Do It Yourself Financial Planning

Do It Yourself Financial Planning



Do-It-Yourself Financial Planning.
The fight for financial freedom isn’t fair .​
No matter what kind of​ spin you try to​ put on it, the path to​ comfortable living seems either impossible or​ too long to​ attempt .​
Many people these days are spending copious amounts of​ money going to​ see professional financial planners for advice on how to​ get their money situation under control .​
But let’s be honest, while a​ financial planner can show you how to​ prioritize your spending and how to​ go about consolidating your debt, surely there must be a​ way to​ plan your finances that doesn’t cost you visits to​ a​ professional? This article has been written to​ open some people’s eyes to​ the fact that it​ is​ possible to​ properly plan your finances from the comfort of​ your own home.
The main aim when planning your finances is​ to​ make everything as​ simple as​ possible .​
There is​ nothing worse than sinking so far into depression that you can’t see a​ way out .​
Whether you are in​ debt and looking to​ get out of​ it​ of​ if​ you are simply looking for a​ way to​ keep a​ little more spending money aside each month, the simpler you make your planning the better the result you will get .​
From the beginning, you need to​ be realistic .​
I’ll start with the example of​ a​ single income situation, firstly you need to​ calculate what your net pay is​ per month .​
If you’re self employed or​ not on a​ regular pay, always calculate the worst-case-scenario, what is​ the lowest you might get paid .​
Then go through your monthly bills and write down the ones that are a​ fixed amount .​
Do the same for all other bills but use the worst-case-scenario again, what is​ your estimation of​ the most that those bills might be .​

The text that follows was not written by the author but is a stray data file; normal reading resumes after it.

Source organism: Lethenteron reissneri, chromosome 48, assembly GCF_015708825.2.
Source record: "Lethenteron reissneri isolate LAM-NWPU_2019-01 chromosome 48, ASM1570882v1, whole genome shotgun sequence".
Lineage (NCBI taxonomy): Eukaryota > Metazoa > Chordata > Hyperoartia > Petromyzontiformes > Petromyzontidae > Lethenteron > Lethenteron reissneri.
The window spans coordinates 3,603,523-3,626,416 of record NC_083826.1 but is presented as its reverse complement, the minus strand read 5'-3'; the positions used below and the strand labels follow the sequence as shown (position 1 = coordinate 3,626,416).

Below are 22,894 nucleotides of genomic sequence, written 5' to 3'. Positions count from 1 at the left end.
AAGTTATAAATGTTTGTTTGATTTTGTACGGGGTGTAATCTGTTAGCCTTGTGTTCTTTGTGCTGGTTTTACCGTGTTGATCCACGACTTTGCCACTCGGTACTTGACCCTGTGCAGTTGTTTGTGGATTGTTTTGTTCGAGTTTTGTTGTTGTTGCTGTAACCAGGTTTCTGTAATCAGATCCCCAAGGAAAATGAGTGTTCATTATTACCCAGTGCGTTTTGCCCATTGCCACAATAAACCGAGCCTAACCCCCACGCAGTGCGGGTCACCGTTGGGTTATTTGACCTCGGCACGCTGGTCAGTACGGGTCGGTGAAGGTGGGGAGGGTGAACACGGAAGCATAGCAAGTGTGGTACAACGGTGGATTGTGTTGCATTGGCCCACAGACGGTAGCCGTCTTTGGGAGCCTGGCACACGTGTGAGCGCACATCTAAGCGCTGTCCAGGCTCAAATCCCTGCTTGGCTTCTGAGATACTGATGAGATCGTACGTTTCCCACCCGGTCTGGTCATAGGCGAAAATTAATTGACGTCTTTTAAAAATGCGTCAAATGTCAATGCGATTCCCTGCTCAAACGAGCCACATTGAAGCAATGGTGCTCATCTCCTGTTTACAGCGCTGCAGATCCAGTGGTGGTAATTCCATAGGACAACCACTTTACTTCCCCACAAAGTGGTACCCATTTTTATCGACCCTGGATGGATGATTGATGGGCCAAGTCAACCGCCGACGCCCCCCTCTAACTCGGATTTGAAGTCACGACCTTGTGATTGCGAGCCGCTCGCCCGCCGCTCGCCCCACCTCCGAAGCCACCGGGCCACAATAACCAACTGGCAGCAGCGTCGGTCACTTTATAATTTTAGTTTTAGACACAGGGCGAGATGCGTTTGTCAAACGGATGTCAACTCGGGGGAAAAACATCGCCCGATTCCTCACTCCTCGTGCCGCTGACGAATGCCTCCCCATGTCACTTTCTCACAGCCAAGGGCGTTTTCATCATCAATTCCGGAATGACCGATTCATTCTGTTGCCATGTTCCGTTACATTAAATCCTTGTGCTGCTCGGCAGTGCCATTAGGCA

Add everything up and subtract it​ from your net income total.
Next onto the incidental expenses you might run into on a​ monthly basis .​
These might include petrol, car upkeep, public transport fares, food etc .​
make a​ list of​ all the little expenses you might need money for in​ a​ month .​
Even things that you’re not sure you might need to​ buy .​
Don’t add general spending money to​ the list, be specific .​
Always add more to​ the totals if​ you’re not sure as​ you can fine tune it​ later .​
Again, subtract your total from the money left over from your bills .​
Don’t worry if​ you’ve gone into the negative figures here, we can fix it.
Once you’ve got your expenses total in​ front of​ you, obviously any money that is​ left over is​ your profit for the month .​
In the event that you have nothing left or​ have gone into the minus figures, the next step is​ to​ minimize your expenses .​
Pretty straight forward, huh? Any incidental expenses that you might not need, remove them .​
And any expenses you know you will have, like food and petrol for example, really get down to​ the lowest spend on them .​
How much do you really need to​ spend on them? Your aim should be to​ save at​ least $50 per month after spending money .​
All that extra builds up and gives you a​ nice petty cash at​ the end of​ a​ few months!
If you are in​ a​ multiple-income situation, the same process applies .​
You need to​ start building up that petty cash tin .​
There will always be unexpected expenses, everyone knows that .​
In truth, the basis of​ comfortable living is​ really the knowledge that you can afford to​ pay for something unexpected.
To finish, all of​ this can be done on a​ piece of​ paper if​ you want to​ invest a​ little time, or​ you can lay it​ all out on an​ Excel spreadsheet .​
The way that saves the most time is​ to​ use a​ Financial Planning software program, you enter the numbers and the program gives you an​ automatic monthly planner .​
Whatever way you choose to​ go, always remember to​ keep it​ as​ simple as​ possible .​
When you’re following a​ plan, the pressure on you will decrease .​
What more could there be to​ comfortable living?




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